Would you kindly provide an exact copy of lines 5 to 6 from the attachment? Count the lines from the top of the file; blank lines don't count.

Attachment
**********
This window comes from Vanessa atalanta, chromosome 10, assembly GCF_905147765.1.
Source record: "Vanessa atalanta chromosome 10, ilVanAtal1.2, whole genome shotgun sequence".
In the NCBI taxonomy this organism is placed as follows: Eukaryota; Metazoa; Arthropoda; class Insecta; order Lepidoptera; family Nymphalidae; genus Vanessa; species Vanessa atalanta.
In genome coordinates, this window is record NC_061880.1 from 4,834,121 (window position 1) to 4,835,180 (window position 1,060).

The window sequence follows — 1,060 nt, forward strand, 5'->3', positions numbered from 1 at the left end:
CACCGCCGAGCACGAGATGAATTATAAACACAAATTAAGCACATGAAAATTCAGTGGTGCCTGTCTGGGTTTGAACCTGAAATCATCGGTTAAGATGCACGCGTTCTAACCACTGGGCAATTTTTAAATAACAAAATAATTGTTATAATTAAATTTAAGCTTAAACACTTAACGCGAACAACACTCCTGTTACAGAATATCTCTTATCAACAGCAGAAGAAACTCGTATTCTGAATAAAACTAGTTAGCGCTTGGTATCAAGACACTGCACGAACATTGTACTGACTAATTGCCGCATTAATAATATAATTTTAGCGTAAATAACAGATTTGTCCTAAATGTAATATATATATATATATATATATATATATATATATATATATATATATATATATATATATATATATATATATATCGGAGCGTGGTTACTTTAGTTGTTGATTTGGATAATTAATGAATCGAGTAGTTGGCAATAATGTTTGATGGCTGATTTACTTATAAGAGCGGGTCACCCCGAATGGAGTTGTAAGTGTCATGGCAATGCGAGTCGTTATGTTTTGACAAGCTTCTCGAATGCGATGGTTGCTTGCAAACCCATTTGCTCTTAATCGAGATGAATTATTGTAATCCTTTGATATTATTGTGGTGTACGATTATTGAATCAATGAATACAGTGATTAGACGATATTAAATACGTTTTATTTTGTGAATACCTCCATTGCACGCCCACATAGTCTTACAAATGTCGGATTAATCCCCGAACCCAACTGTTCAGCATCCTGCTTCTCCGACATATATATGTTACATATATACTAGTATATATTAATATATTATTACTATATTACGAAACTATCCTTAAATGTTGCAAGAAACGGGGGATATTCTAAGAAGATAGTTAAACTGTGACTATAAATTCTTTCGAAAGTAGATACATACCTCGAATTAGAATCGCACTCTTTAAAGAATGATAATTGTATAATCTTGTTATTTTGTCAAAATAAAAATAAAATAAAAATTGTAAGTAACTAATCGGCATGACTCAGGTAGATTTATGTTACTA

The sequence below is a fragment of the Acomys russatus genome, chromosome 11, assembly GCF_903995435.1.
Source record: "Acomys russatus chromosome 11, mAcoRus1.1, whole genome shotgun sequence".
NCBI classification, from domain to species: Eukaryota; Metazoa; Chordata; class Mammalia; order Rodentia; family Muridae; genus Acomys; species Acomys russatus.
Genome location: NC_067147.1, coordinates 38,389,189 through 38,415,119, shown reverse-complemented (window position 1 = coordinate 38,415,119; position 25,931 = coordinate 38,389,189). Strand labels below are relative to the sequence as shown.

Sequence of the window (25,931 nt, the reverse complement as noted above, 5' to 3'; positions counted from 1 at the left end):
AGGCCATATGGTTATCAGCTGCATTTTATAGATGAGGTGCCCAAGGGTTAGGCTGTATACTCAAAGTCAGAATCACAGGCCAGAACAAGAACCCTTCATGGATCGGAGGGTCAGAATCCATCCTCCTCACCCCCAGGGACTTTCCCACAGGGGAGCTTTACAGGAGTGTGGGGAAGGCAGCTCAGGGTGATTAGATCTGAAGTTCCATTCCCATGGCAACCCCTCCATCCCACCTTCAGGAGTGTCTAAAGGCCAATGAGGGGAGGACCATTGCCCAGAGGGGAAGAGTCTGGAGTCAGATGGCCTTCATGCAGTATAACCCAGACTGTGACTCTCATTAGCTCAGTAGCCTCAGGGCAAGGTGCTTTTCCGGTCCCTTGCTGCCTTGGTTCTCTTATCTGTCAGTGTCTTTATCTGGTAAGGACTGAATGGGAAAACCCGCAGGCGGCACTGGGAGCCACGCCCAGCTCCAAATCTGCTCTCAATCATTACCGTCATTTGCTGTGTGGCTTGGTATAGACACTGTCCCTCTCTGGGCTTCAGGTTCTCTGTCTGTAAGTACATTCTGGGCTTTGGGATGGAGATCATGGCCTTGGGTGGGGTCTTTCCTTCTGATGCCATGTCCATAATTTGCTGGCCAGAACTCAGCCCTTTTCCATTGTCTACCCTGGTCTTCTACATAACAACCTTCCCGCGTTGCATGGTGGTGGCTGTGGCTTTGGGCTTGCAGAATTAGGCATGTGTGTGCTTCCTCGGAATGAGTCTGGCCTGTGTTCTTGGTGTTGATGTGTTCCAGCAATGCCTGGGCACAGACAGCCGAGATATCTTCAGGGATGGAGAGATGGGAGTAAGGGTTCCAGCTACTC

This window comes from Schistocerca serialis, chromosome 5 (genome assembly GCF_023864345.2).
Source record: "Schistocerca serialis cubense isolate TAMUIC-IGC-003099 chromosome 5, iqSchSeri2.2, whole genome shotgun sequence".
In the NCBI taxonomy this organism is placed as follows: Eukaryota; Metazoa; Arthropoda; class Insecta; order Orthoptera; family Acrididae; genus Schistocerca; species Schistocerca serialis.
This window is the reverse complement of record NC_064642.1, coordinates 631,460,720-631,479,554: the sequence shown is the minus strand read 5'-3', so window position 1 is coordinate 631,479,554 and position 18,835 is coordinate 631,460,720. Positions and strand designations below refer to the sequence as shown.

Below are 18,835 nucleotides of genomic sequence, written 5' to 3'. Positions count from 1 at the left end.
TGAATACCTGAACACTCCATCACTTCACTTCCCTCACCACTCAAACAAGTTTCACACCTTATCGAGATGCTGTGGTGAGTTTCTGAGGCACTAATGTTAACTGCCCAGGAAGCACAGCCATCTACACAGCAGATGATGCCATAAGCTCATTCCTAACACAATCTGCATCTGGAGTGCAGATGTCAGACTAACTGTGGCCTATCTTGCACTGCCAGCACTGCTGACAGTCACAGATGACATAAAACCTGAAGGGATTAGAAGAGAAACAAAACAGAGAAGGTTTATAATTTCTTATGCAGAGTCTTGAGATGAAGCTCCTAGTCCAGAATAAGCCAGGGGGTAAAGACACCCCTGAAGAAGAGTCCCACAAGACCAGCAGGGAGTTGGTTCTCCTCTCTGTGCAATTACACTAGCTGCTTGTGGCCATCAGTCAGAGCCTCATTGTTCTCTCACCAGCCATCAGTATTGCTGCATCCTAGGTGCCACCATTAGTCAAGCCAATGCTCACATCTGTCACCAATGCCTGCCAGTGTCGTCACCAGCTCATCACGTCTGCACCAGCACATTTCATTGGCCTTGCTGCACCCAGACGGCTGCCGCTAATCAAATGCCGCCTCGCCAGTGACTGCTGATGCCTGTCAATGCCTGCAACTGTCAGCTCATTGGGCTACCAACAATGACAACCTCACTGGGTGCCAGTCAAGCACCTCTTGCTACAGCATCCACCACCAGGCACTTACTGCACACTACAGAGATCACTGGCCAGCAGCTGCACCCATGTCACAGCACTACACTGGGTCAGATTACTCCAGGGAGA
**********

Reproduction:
The window sequence follows — 1,060 nt, forward strand, 5'->3', positions numbered from 1 at the left end:
CACCGCCGAGCACGAGATGAATTATAAACACAAATTAAGCACATGAAAATTCAGTGGTGCCTGTCTGGGTTTGAACCTGAAATCATCGGTTAAGATGCACGCGTTCTAACCACTGGGCAATTTTTAAATAACAAAATAATTGTTATAATTAAATTTAAGCTTAAACACTTAACGCGAACAACACTCCTGTTACAGAATATCTCTTATCAACAGCAGAAGAAACTCGTATTCTGAATAAAACTAGTTAGCGCTTGGTATCAAGACACTGCACGAACATTGTACTGACTAATTGCCGCATTAATAATATAATTTTAGCGTAAATAACAGATTTGTCCTAAATGTAATATATATATATATATATATATATATATATATATATATATATATATATATATATATATATATATATATATATCGGAGCGTGGTTACTTTAGTTGTTGATTTGGATAATTAATGAATCGAGTAGTTGGCAATAATGTTTGATGGCTGATTTACTTATAAGAGCGGGTCACCCCGAATGGAGTTGTAAGTGTCATGGCAATGCGAGTCGTTATGTTTTGACAAGCTTCTCGAATGCGATGGTTGCTTGCAAACCCATTTGCTCTTAATCGAGATGAATTATTGTAATCCTTTGATATTATTGTGGTGTACGATTATTGAATCAATGAATACAGTGATTAGACGATATTAAATACGTTTTATTTTGTGAATACCTCCATTGCACGCCCACATAGTCTTACAAATGTCGGATTAATCCCCGAACCCAACTGTTCAGCATCCTGCTTCTCCGACATATATATGTTACATATATACTAGTATATATTAATATATTATTACTATATTACGAAACTATCCTTAAATGTTGCAAGAAACGGGGGATATTCTAAGAAGATAGTTAAACTGTGACTATAAATTCTTTCGAAAGTAGATACATACCTCGAATTAGAATCGCACTCTTTAAAGAATGATAATTGTATAATCTTGTTATTTTGTCAAAATAAAAATAAAATAAAAATTGTAAGTAACTAATCGGCATGACTCAGGTAGATTTATGTTACTA